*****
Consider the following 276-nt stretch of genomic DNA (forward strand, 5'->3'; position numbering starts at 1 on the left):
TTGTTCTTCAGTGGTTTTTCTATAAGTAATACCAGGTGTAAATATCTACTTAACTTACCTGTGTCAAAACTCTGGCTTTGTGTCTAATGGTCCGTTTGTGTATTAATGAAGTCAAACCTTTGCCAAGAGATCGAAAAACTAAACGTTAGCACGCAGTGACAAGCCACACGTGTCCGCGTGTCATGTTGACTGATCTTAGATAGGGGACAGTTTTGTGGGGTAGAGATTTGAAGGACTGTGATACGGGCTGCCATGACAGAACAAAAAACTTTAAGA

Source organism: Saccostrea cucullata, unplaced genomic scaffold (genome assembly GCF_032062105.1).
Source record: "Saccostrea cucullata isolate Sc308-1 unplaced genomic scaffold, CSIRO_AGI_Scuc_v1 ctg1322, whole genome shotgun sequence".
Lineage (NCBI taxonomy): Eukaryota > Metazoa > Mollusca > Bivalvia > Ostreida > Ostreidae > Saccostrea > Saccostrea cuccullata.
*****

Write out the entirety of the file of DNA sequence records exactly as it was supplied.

Consider the following 276-nt stretch of genomic DNA (forward strand, 5'->3'; position numbering starts at 1 on the left):
TTGTTCTTCAGTGGTTTTTCTATAAGTAATACCAGGTGTAAATATCTACTTAACTTACCTGTGTCAAAACTCTGGCTTTGTGTCTAATGGTCCGTTTGTGTATTAATGAAGTCAAACCTTTGCCAAGAGATCGAAAAACTAAACGTTAGCACGCAGTGACAAGCCACACGTGTCCGCGTGTCATGTTGACTGATCTTAGATAGGGGACAGTTTTGTGGGGTAGAGATTTGAAGGACTGTGATACGGGCTGCCATGACAGAACAAAAAACTTTAAGA

Source organism: Saccostrea cucullata, unplaced genomic scaffold (genome assembly GCF_032062105.1).
Source record: "Saccostrea cucullata isolate Sc308-1 unplaced genomic scaffold, CSIRO_AGI_Scuc_v1 ctg1322, whole genome shotgun sequence".
Lineage (NCBI taxonomy): Eukaryota > Metazoa > Mollusca > Bivalvia > Ostreida > Ostreidae > Saccostrea > Saccostrea cuccullata.